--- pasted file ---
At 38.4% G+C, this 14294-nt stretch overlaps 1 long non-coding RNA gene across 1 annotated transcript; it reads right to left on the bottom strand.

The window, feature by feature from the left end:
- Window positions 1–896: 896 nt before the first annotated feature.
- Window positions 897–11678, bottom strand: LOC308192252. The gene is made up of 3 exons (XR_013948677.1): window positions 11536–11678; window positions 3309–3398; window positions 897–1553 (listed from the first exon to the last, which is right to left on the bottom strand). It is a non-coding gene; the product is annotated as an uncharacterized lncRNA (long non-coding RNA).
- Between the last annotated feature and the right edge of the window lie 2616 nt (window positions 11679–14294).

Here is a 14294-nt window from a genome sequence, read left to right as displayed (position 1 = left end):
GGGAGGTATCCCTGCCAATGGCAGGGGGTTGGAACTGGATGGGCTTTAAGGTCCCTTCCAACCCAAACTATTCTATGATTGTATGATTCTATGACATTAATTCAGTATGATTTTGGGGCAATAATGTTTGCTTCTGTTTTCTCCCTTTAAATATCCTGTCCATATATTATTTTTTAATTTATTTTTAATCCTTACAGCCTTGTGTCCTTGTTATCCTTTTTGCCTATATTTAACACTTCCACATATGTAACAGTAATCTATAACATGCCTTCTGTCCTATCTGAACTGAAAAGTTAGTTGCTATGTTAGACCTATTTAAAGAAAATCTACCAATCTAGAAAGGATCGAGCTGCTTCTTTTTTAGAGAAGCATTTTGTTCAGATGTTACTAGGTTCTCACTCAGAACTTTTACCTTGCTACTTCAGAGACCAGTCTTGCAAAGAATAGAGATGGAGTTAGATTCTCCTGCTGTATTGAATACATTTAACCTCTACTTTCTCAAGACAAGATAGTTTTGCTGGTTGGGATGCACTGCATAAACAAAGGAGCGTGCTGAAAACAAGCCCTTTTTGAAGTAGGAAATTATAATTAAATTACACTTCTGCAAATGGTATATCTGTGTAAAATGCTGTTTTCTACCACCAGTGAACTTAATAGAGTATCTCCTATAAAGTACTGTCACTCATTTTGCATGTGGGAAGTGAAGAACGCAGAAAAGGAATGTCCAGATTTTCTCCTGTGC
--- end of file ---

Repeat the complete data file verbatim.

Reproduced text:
At 38.4% G+C, this 14294-nt stretch overlaps 1 long non-coding RNA gene across 1 annotated transcript; it reads right to left on the bottom strand.

The window, feature by feature from the left end:
- Window positions 1–896: 896 nt before the first annotated feature.
- Window positions 897–11678, bottom strand: LOC308192252. The gene is made up of 3 exons (XR_013948677.1): window positions 11536–11678; window positions 3309–3398; window positions 897–1553 (listed from the first exon to the last, which is right to left on the bottom strand). It is a non-coding gene; the product is annotated as an uncharacterized lncRNA (long non-coding RNA).
- Between the last annotated feature and the right edge of the window lie 2616 nt (window positions 11679–14294).

Here is a 14294-nt window from a genome sequence, read left to right as displayed (position 1 = left end):
GGGAGGTATCCCTGCCAATGGCAGGGGGTTGGAACTGGATGGGCTTTAAGGTCCCTTCCAACCCAAACTATTCTATGATTGTATGATTCTATGACATTAATTCAGTATGATTTTGGGGCAATAATGTTTGCTTCTGTTTTCTCCCTTTAAATATCCTGTCCATATATTATTTTTTAATTTATTTTTAATCCTTACAGCCTTGTGTCCTTGTTATCCTTTTTGCCTATATTTAACACTTCCACATATGTAACAGTAATCTATAACATGCCTTCTGTCCTATCTGAACTGAAAAGTTAGTTGCTATGTTAGACCTATTTAAAGAAAATCTACCAATCTAGAAAGGATCGAGCTGCTTCTTTTTTAGAGAAGCATTTTGTTCAGATGTTACTAGGTTCTCACTCAGAACTTTTACCTTGCTACTTCAGAGACCAGTCTTGCAAAGAATAGAGATGGAGTTAGATTCTCCTGCTGTATTGAATACATTTAACCTCTACTTTCTCAAGACAAGATAGTTTTGCTGGTTGGGATGCACTGCATAAACAAAGGAGCGTGCTGAAAACAAGCCCTTTTTGAAGTAGGAAATTATAATTAAATTACACTTCTGCAAATGGTATATCTGTGTAAAATGCTGTTTTCTACCACCAGTGAACTTAATAGAGTATCTCCTATAAAGTACTGTCACTCATTTTGCATGTGGGAAGTGAAGAACGCAGAAAAGGAATGTCCAGATTTTCTCCTGTGC